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PostPosted: Thu Feb 19, 2015 5:14 pm 
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Hi,

I am about to try to install on a machine running CentOS 5 the following software and versions that were installed on my windows machine by Xampp (Apache 2.4.9, MySql 5.6.16, PHP 5.5.11, PhpMyAdmin 4.1.12). I am wondering if these versions will run on CentOS 5 or if I have to move them back to something along the line of (Apache 2.0, MySql 5.0, PHP 5.5.0, PhpMyAdmin 4.0.0). I said PHP version 5.5.0 since this version ensures that my "password_verify" command works. Normally I would do Google searches for "whatever system requirements" but it is not working. Is there an easy way to figure this out. I am pretty sure I am going to be running my starter VSP setup without any panel (pure bash and whatever else will fit that I need). Related to the above I was reading this page (2 pages in total) which uses yum to install everything.
https://www.howtoforge.com/installing-a ... s-5.3-lamp
At the end of the tutorial people responded and almost every single one said it worked perfectly (sounds good to me). However, is there any way to find out what versions are going to be installed or to control them when using yum?

I also need to learn about this comment I read on a forum.
Quote:
Something you should always do when installing from source is to use checkinstall. What does checkinstall do? It makes the installation and thus uninstillation much easier by using your systems package management syste. I twill be able to automatically generate an RPM or YUM package that can be uninstalled later by calling for example yum uninstall httpd
. However, the underlined when installing from source makes me question if this applies to an install that has been done with yum.

I am thinking doing an image of the XEN VPS might be wise with a practice run to return it before I install. I read that "In Linux everything is a file. So there is no need for an image here.". I assume this means I just FTP the whole thing out to my home windows machine and FTP it back (I would need to learn to do this). Someone said "I would suggest to use rsync to replicate your file systems.". Another mentioned vzdump but I am not sure if it works for XEN VPS running on CentOS 5.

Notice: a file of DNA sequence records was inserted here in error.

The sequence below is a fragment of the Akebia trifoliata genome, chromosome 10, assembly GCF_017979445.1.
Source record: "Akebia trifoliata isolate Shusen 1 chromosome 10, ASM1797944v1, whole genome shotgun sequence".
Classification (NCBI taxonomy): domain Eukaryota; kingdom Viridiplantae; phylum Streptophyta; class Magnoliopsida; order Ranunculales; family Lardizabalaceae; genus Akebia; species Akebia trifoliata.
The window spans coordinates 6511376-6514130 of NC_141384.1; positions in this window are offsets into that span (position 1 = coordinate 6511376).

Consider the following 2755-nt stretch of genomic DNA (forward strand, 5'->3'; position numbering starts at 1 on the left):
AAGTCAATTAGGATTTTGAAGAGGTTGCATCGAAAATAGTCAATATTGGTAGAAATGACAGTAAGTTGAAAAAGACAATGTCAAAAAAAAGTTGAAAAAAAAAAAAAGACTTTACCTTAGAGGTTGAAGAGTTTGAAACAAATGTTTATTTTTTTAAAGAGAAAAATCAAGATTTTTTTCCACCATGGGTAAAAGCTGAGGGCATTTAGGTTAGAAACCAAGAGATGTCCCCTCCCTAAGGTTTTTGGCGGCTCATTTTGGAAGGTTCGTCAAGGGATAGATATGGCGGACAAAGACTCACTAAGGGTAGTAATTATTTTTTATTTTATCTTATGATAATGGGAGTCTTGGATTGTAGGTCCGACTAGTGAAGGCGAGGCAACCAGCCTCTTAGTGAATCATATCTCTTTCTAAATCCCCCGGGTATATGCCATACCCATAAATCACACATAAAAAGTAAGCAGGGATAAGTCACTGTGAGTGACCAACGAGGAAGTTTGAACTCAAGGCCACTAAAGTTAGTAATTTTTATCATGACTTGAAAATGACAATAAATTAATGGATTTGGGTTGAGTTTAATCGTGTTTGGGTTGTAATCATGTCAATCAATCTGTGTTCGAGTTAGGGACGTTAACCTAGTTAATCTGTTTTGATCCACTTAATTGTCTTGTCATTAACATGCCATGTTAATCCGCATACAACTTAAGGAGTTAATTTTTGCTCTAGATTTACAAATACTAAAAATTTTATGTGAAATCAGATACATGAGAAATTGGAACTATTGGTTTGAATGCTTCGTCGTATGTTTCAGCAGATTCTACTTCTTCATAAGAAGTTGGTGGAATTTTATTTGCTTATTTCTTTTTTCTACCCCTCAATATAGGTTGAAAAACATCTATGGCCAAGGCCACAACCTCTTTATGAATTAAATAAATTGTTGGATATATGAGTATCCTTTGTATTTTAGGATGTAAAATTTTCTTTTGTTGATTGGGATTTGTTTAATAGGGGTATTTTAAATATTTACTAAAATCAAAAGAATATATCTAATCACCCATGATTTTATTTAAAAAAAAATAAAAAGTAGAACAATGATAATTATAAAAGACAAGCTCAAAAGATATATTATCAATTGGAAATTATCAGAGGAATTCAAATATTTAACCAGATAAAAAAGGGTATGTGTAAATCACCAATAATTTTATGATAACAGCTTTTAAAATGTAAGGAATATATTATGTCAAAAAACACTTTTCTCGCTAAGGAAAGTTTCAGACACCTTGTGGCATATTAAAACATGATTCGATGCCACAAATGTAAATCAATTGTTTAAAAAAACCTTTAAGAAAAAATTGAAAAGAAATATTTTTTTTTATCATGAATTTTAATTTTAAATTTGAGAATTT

Does anyone have any thoughts or suggestions for reading material that covers off these objectives and concerns,

Thanks,
John


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PostPosted: Thu Feb 19, 2015 5:26 pm 
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CentOS 5 is old. Any reason you're targeting that? CentOS 7 is current.

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PostPosted: Thu Feb 19, 2015 8:14 pm 
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Follow the instructions at that link for yum install mysql httpd php. Installing from source is only necessary if you need very fine-grained control of the configuration of those pieces of software. 99.9% of the time the packages are fine -- and much, much easier to maintain.

And yes, upgrade to CentOS 7.

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PostPosted: Fri Feb 20, 2015 6:03 am 
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Thanks guys. It will make things a lot easier for me. I will see what versions I get and adjust my PHP code if needed.

Quote:
CentOS 5 is old. Any reason you're targeting that? CentOS 7 is current.


The reason is basically all about "keeping start-up costs low" and paying for VSP hosting month by month is part of it so I can quickly upgrade to more recent or more costly services if my website becomes popular faster than expected (members will be paying for this where as I am paying for the current level and the next level maybe for as much as a year or two). It is cheaper than buying a book and you learn more because it is hands on with immediate application of what you learn. My next level of upgrade comes in with two VSP web host providers offering CentOS 6 (one offers both). I am not sure about CentOS 7.

So I guess I need to learn how one yum targets CentOS 5 and another targets CentOS 6 and another targets CentOS 7 so I can just do it when I need it rather than have to Google to figure it out under pressure. That is another reason to start at the lowest end possible. It will give me a few upgrade experiences during a time when membership is very low and the pressure is not so great (saving me having to spend time reading all those angry emails - LOL). In other words I will have an upgrade in place within 7 days rather than 4 weeks (less emails helping to make it faster too).


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PostPosted: Fri Feb 20, 2015 7:22 am 
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Yum works the same across all distributions that use it.